How a small Norfolk company is at the front of a revival of British watchmaking
The Norwich firm creating amazing watches
The watch sits comfortably on my wrist, the cool, mirror-polished steel back almost impossibly smooth on my skin. The face is mostly cut away, revealing a beautiful, mechanical, golden interior, all cogs, gears, wheels and jewels.
A spring hypnotically pulses out the heartbeat of the watch, its rhythm easing the blued steel hands round the dial.
It is fabulous.
It is also, unless I have a dramatic shift in personal fortunes, the first and last time I will wear it for it would cost me £27,995 to buy. But I’m not interested in it just because it is expensive; I’m interested because it is made in Norfolk.
In a small, extremely secure, unit on a Norwich industrial estate, Garrick of England craft timepieces for the discerning and well-heeled. The S1 which has left my wrist and been returned to its showcase, is the top of the tree.
Garrick is very much a new boy on a re-emerging English watchmaking scene, but Simon Michlmayr, one half of the partnership behind the brand, is well-known in the county, having run the watch and clock repair business which bears the family name for over three decades. He is a second-generation watchmaker; his Austrian father started the business in 1958.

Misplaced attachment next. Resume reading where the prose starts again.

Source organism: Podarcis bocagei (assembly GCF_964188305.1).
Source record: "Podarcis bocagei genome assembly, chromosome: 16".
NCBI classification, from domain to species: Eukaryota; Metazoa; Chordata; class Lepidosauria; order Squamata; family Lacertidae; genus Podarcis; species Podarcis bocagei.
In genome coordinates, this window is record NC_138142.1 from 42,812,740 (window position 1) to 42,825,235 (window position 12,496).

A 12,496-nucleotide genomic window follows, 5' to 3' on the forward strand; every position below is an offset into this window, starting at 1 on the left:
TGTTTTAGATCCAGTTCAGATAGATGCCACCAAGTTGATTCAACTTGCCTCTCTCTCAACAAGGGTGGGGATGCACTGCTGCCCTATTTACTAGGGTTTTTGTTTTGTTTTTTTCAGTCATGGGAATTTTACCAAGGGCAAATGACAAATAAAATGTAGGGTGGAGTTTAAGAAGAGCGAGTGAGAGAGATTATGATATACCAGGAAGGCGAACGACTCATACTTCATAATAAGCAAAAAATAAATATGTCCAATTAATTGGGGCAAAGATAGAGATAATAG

“My aim was always, from day one, to build watches. I’ve built various things over the years for other people and we had a brand called Meridian which I started doing on my own a few years ago,” he says.
Then he met watch-loving, straight-talking businessman David Brailsford at a watch fair.
“Dave said ‘why don’t we do something together where I can take over the dealing with clients and so on and you can do what you want to do’ – which was building watches.” Thus Garrick was born in 2014.
It is a specialised firm in a specialised world, making statement mechanical watches – i.e. they have winders, not batteries.
“There are some amazing watch brands out there – the obvious one is Rolex – but they are a mass-produced watch. We are in a different market were we are a group of people who hand-make watches,” says Simon.
Watches are made in low numbers. “We’re not producing hundreds and virtually every watch we build ends up being customised,” says Simon. “It’s very rare we sell a watch from stock. In effect everything we do is a prototype.”
For instance one local buyer was passionate about his Morgan sports car, so the dial was given the same colour as the bodywork and the strap was made from leather to match the upholstery. The final touch was to put the car’s registration where the Garrick legend would be.
The appeal of a Garrick watch to a collector who values the rare and special is huge but some of those who buy one will never wear it. “If they want to do that that’s up to them,” says Simon.
“My own watch has dinks and dents in it – I don’t take it off. I just wear it and for me that’s part of its life. ”
They are also investment pieces and 90% of what they make goes abroad, to the Far East, USA, Hong Kong or Dubai. And they mostly go to men.
Simon says that they have sold a Norfolk model to a woman buyer. But that could be about to change.
“That’s something we are addressing because there are a lot of ladies who are interested in watches and that wasn’t true a few years ago.”